“Jesus also told them other parables. He said, “The Kingdom of Heaven can be illustrated by the story of a king who prepared a great wedding feast for his son. When the banquet was ready, he sent his servants to notify those who were invited. But they all refused to come!” Matthew 22:1-2
It must be noted that in the spirit of the older brother we will have a feeling of rightness and of conscientious goodness about ourselves. We are upholding righteousness after all! We are maintaining standards of good and bad! We are ensuring that people understand the way it is to be! Yet, in the spirit of the older brother our attitude stinks and our manner is offensive. In our ‘rightness’ we are wrong. In our ‘goodness’ we have missed the point. In our ‘sacrifice’ we miss the heart of the Father. And we miss the feast. We are not prepared for the wedding feast of the Lamb because we have not clothed ourselves in the right clothes.
“But the fruit of the Spirit is love, joy, peace, patience, kindness, goodness, faithfulness, gentleness, self-control; against such things there is no law.” Galatians 5:22-23
We’ve not put on compassion, empathy, humility, kindness, graciousness, or generosity of soul. We are not welcoming, we do not embrace. We maintain exacting measures and the letter of the law. We do not understand the kingdom of the Father from his perspective but only from our own. We miss out on his spirit. We miss out on love. We miss out on forgiveness. We miss out on the feast. We miss the celebration.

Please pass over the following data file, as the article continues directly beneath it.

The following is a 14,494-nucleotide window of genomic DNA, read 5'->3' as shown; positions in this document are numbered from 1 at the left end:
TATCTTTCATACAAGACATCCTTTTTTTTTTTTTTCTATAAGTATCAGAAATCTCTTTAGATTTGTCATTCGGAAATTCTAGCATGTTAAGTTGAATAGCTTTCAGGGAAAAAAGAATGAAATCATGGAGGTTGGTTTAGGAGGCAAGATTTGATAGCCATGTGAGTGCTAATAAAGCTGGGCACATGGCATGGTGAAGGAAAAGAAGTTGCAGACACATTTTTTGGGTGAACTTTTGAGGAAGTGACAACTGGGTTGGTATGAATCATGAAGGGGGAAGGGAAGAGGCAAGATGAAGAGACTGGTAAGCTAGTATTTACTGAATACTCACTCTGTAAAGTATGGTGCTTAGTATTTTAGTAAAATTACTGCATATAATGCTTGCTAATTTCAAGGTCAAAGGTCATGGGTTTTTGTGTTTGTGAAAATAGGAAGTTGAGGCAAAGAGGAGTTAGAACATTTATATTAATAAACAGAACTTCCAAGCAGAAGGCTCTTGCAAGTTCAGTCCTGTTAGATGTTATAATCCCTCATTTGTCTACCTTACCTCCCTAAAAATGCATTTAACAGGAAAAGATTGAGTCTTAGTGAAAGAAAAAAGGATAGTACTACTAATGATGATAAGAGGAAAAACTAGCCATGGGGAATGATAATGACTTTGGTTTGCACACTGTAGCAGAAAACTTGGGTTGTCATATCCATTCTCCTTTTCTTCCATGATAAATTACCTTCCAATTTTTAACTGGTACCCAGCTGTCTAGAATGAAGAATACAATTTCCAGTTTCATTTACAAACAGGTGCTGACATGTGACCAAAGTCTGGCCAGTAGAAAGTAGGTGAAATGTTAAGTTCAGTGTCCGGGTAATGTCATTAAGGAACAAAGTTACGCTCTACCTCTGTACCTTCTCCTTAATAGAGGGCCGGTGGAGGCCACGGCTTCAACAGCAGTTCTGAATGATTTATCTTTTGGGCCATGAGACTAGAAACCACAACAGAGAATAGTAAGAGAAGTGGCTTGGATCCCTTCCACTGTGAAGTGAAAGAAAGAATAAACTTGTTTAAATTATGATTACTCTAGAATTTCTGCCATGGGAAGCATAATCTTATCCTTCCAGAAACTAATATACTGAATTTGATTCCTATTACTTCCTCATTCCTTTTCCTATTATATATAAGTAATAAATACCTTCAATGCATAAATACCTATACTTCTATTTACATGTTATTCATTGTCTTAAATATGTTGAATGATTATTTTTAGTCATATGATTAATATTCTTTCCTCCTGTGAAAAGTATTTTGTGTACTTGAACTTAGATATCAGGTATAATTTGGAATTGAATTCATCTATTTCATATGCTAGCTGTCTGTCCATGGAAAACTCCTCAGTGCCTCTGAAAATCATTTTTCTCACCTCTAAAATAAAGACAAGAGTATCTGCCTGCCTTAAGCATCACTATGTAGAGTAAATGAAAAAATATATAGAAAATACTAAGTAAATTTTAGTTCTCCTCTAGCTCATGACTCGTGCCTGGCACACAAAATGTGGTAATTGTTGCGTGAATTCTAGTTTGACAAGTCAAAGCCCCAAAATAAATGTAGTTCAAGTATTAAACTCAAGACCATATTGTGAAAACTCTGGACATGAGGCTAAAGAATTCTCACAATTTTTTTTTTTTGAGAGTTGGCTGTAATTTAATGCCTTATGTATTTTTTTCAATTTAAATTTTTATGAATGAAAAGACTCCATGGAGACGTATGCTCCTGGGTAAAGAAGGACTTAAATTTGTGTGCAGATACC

The enemy, and our own self importance, our service, and our sacrifice, will whisper to our hearts that we deserve honour and that we deserve to be the ones at the head of the line, first in place, recognized, validated for our rightness and our goodness. But in this attitude, in our self-righteousness – that has no room for those who haven’t been so perfect – we will find ourselves at the back of the line. And perhaps, rejecting the feast.
Living by the letter of the law we miss out on the spirit of the law. Live by exacting measures and we lose out on life. Contrast this with living by The Spirit where a generosity of heart and soul marks our days.